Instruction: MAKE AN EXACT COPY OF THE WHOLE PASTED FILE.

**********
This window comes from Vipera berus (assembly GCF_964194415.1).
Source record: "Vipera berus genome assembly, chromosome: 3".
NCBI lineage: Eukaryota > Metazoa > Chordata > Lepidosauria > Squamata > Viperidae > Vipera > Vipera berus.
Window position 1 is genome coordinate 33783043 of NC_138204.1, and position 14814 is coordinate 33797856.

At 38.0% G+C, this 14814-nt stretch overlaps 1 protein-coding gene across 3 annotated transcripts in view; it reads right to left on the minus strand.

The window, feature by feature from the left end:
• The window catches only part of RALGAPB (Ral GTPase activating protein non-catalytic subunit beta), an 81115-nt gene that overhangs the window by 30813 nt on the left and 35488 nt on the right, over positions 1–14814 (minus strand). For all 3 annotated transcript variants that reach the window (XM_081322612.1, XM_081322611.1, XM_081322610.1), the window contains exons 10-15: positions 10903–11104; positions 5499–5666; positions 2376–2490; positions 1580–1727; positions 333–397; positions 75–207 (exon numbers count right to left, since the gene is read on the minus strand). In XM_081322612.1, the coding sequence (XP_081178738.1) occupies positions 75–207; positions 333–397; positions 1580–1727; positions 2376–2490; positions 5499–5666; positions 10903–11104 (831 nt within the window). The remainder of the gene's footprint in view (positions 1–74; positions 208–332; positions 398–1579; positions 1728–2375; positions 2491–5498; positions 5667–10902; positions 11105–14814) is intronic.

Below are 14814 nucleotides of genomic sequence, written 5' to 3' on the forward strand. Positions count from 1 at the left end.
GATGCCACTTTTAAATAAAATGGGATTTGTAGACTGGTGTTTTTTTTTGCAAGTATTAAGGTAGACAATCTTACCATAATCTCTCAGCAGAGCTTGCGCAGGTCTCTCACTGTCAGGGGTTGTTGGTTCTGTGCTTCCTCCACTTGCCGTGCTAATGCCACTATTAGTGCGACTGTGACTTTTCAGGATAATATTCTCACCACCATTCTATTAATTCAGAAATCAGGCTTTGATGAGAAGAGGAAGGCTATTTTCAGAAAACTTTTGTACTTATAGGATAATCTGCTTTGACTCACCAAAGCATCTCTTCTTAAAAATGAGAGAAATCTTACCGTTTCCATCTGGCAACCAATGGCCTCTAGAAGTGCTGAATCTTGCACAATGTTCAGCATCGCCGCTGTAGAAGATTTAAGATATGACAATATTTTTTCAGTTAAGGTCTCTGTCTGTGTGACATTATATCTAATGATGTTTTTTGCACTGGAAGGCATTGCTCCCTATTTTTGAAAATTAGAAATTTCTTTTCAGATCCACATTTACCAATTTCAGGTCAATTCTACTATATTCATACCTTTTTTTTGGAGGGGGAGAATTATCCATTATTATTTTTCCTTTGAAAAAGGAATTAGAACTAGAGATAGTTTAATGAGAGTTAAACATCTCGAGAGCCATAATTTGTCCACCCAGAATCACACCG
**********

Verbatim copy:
This window comes from Vipera berus (assembly GCF_964194415.1).
Source record: "Vipera berus genome assembly, chromosome: 3".
NCBI lineage: Eukaryota > Metazoa > Chordata > Lepidosauria > Squamata > Viperidae > Vipera > Vipera berus.
Window position 1 is genome coordinate 33783043 of NC_138204.1, and position 14814 is coordinate 33797856.

At 38.0% G+C, this 14814-nt stretch overlaps 1 protein-coding gene across 3 annotated transcripts in view; it reads right to left on the minus strand.

The window, feature by feature from the left end:
• The window catches only part of RALGAPB (Ral GTPase activating protein non-catalytic subunit beta), an 81115-nt gene that overhangs the window by 30813 nt on the left and 35488 nt on the right, over positions 1–14814 (minus strand). For all 3 annotated transcript variants that reach the window (XM_081322612.1, XM_081322611.1, XM_081322610.1), the window contains exons 10-15: positions 10903–11104; positions 5499–5666; positions 2376–2490; positions 1580–1727; positions 333–397; positions 75–207 (exon numbers count right to left, since the gene is read on the minus strand). In XM_081322612.1, the coding sequence (XP_081178738.1) occupies positions 75–207; positions 333–397; positions 1580–1727; positions 2376–2490; positions 5499–5666; positions 10903–11104 (831 nt within the window). The remainder of the gene's footprint in view (positions 1–74; positions 208–332; positions 398–1579; positions 1728–2375; positions 2491–5498; positions 5667–10902; positions 11105–14814) is intronic.

Below are 14814 nucleotides of genomic sequence, written 5' to 3' on the forward strand. Positions count from 1 at the left end.
GATGCCACTTTTAAATAAAATGGGATTTGTAGACTGGTGTTTTTTTTTGCAAGTATTAAGGTAGACAATCTTACCATAATCTCTCAGCAGAGCTTGCGCAGGTCTCTCACTGTCAGGGGTTGTTGGTTCTGTGCTTCCTCCACTTGCCGTGCTAATGCCACTATTAGTGCGACTGTGACTTTTCAGGATAATATTCTCACCACCATTCTATTAATTCAGAAATCAGGCTTTGATGAGAAGAGGAAGGCTATTTTCAGAAAACTTTTGTACTTATAGGATAATCTGCTTTGACTCACCAAAGCATCTCTTCTTAAAAATGAGAGAAATCTTACCGTTTCCATCTGGCAACCAATGGCCTCTAGAAGTGCTGAATCTTGCACAATGTTCAGCATCGCCGCTGTAGAAGATTTAAGATATGACAATATTTTTTCAGTTAAGGTCTCTGTCTGTGTGACATTATATCTAATGATGTTTTTTGCACTGGAAGGCATTGCTCCCTATTTTTGAAAATTAGAAATTTCTTTTCAGATCCACATTTACCAATTTCAGGTCAATTCTACTATATTCATACCTTTTTTTTGGAGGGGGAGAATTATCCATTATTATTTTTCCTTTGAAAAAGGAATTAGAACTAGAGATAGTTTAATGAGAGTTAAACATCTCGAGAGCCATAATTTGTCCACCCAGAATCACACCG